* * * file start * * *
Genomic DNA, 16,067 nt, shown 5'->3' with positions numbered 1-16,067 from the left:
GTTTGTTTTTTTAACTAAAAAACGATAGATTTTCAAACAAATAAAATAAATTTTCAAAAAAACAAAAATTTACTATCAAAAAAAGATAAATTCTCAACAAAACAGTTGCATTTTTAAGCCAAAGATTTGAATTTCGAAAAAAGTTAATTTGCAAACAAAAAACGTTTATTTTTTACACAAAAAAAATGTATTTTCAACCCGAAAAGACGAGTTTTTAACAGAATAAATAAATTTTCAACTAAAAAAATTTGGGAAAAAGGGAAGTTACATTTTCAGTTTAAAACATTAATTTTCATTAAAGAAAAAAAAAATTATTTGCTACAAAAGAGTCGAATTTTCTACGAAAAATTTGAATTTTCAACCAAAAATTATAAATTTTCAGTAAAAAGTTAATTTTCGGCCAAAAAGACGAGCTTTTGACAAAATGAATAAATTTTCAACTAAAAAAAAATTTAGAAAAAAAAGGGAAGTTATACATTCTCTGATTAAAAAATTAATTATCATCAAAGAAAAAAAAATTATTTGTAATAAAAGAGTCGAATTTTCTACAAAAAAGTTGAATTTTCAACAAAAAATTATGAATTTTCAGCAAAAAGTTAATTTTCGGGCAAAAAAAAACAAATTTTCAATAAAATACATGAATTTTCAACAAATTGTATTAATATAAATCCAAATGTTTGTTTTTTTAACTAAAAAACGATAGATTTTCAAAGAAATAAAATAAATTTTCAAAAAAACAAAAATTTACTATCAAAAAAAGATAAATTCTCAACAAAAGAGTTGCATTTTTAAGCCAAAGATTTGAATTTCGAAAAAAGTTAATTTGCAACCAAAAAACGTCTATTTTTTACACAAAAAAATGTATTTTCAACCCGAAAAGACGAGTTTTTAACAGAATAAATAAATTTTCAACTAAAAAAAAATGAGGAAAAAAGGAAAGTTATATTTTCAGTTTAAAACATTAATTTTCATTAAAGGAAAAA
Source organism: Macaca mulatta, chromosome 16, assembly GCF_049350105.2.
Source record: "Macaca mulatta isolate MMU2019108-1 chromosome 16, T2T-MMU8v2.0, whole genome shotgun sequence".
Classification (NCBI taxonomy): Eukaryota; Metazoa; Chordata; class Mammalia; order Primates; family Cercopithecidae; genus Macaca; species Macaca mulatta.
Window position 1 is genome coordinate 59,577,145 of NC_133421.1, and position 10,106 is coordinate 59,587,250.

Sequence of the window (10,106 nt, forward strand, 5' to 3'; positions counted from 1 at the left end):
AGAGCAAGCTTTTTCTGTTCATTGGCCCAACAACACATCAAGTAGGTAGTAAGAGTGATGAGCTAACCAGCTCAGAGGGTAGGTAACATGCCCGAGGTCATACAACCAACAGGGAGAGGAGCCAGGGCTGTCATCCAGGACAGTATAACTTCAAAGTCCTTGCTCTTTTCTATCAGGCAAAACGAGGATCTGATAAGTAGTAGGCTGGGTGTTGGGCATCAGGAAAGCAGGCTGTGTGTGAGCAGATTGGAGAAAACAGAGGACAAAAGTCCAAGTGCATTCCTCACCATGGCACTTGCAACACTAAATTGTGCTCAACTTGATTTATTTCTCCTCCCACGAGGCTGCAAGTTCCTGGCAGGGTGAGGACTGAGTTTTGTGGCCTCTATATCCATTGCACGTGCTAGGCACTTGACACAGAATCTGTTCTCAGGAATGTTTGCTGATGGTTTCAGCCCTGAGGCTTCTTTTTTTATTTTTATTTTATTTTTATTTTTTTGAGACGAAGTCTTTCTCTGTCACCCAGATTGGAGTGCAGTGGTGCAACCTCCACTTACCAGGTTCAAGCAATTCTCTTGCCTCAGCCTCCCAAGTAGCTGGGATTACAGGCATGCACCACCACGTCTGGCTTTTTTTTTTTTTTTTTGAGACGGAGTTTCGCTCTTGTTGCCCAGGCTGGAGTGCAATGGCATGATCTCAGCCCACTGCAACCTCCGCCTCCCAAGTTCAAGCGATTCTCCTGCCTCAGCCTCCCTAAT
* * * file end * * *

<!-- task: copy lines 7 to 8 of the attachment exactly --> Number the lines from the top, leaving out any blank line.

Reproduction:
Sequence of the window (10,106 nt, forward strand, 5' to 3'; positions counted from 1 at the left end):
AGAGCAAGCTTTTTCTGTTCATTGGCCCAACAACACATCAAGTAGGTAGTAAGAGTGATGAGCTAACCAGCTCAGAGGGTAGGTAACATGCCCGAGGTCATACAACCAACAGGGAGAGGAGCCAGGGCTGTCATCCAGGACAGTATAACTTCAAAGTCCTTGCTCTTTTCTATCAGGCAAAACGAGGATCTGATAAGTAGTAGGCTGGGTGTTGGGCATCAGGAAAGCAGGCTGTGTGTGAGCAGATTGGAGAAAACAGAGGACAAAAGTCCAAGTGCATTCCTCACCATGGCACTTGCAACACTAAATTGTGCTCAACTTGATTTATTTCTCCTCCCACGAGGCTGCAAGTTCCTGGCAGGGTGAGGACTGAGTTTTGTGGCCTCTATATCCATTGCACGTGCTAGGCACTTGACACAGAATCTGTTCTCAGGAATGTTTGCTGATGGTTTCAGCCCTGAGGCTTCTTTTTTTATTTTTATTTTATTTTTATTTTTTTGAGACGAAGTCTTTCTCTGTCACCCAGATTGGAGTGCAGTGGTGCAACCTCCACTTACCAGGTTCAAGCAATTCTCTTGCCTCAGCCTCCCAAGTAGCTGGGATTACAGGCATGCACCACCACGTCTGGCTTTTTTTTTTTTTTTTTGAGACGGAGTTTCGCTCTTGTTGCCCAGGCTGGAGTGCAATGGCATGATCTCAGCCCACTGCAACCTCCGCCTCCCAAGTTCAAGCGATTCTCCTGCCTCAGCCTCCCTAAT